5. Cost effectiveness by using right resources at right price (e.g., labor cost arbitrage across geographies; shifting work to lower-cost juniors in another locale if “your” resources are fully utilized)
  6. Simplicity in their own supplier base; company initiatives to rationalize vendors dictate that they buy a broader range of services from a smaller number of suppliers (initially this appeared to be only the most sophisticated/biggest clients, especially those that had procurement functions involved; but we’ve recently heard it from smaller clients, too)
  7. Innovation by getting more, different perspectives to deliver novel, cutting edge solutions; sometimes the “ah-ha” stems from transferring ideas from one sector to another, which requires true cross-firm collaboration (our research supports this concept, which is widely acknowledged in the R&D, brainstorming & creativity literatures)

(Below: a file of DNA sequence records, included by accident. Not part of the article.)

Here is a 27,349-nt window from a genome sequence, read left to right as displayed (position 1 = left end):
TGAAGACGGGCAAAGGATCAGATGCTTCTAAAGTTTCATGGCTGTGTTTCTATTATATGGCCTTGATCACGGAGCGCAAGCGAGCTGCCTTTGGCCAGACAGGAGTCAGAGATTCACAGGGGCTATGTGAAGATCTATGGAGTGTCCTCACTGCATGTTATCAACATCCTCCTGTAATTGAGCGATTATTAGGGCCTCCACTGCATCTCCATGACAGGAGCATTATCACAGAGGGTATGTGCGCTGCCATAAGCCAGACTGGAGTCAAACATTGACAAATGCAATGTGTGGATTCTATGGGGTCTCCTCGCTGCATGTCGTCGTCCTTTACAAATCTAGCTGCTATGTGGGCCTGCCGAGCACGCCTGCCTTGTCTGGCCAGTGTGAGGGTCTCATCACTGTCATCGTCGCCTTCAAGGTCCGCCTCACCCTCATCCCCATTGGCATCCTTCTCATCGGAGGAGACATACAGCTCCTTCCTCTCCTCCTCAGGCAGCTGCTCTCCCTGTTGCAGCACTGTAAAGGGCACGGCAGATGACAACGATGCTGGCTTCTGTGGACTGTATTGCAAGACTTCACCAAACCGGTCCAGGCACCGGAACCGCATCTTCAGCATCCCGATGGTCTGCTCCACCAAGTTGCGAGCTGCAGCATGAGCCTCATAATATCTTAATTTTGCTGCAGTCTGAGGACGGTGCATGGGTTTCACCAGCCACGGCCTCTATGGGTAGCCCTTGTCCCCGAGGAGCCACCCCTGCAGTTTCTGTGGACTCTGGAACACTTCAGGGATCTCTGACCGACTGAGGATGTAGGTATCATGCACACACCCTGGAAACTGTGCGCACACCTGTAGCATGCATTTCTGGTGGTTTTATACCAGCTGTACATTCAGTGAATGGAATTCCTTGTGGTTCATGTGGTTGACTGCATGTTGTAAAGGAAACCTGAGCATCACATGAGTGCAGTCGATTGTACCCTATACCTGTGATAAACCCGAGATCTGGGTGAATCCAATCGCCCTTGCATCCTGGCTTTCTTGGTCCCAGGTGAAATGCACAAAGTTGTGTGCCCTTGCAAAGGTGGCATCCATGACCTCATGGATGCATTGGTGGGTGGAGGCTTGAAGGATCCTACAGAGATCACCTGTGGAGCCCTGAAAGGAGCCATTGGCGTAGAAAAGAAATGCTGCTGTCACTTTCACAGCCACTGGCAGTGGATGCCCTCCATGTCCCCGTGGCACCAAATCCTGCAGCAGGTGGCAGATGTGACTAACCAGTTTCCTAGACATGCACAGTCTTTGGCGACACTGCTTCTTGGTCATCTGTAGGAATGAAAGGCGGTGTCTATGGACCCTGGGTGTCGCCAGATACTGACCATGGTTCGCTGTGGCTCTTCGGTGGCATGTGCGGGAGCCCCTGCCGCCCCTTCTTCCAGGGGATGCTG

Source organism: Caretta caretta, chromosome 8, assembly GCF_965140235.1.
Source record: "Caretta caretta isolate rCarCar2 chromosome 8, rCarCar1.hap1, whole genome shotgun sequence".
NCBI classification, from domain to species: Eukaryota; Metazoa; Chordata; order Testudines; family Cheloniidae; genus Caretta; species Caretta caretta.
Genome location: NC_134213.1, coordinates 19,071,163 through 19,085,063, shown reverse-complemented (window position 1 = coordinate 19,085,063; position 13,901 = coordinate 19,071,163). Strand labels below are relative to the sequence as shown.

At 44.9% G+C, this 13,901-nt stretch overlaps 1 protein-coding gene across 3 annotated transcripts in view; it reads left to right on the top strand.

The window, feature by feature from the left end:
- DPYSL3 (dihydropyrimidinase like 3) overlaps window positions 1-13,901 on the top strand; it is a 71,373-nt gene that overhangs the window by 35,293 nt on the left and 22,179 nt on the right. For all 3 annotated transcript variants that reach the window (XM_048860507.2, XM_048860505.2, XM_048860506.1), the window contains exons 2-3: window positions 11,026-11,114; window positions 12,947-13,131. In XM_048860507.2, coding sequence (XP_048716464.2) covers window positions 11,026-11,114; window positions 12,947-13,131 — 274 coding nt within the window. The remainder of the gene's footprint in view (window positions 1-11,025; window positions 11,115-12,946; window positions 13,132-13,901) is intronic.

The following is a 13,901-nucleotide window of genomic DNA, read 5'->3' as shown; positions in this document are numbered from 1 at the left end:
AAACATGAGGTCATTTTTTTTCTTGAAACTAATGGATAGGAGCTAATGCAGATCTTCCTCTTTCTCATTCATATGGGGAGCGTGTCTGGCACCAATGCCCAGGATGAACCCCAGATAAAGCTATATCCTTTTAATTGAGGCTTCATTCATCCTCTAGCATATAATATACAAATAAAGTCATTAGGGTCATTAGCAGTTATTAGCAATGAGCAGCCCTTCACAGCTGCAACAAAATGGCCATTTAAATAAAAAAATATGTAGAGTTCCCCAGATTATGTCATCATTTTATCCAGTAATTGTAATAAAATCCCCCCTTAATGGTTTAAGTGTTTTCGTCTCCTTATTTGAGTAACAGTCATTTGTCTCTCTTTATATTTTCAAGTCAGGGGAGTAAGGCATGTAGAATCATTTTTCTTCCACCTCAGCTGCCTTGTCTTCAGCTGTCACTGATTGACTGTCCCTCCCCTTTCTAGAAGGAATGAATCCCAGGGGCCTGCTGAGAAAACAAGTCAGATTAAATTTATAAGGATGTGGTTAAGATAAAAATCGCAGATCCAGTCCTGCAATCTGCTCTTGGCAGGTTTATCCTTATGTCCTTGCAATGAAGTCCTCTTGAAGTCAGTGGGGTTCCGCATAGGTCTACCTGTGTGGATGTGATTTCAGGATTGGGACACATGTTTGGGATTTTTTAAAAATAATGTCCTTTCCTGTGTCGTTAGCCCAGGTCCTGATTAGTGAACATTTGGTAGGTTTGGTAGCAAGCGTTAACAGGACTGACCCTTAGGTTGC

8. Quality stemming from “more eyes on the work” to assure quality and prevent errors; less opportunity for rogue behavior (fraud)
  9. Collaborative capacity – use partners’ ability to collaborate with their own colleagues as an indicator for their propensity / ability to work across boundaries. Important in 2 regards:
    1. As companies pull more work in-house, they need external advisors to work willingly and productively with the clients internal resources
    2. Because clients increasingly disaggregate the work (i.e., send parts of the service to lower cost providers like outsourced options), they need their advisors to work with seamlessly with other firms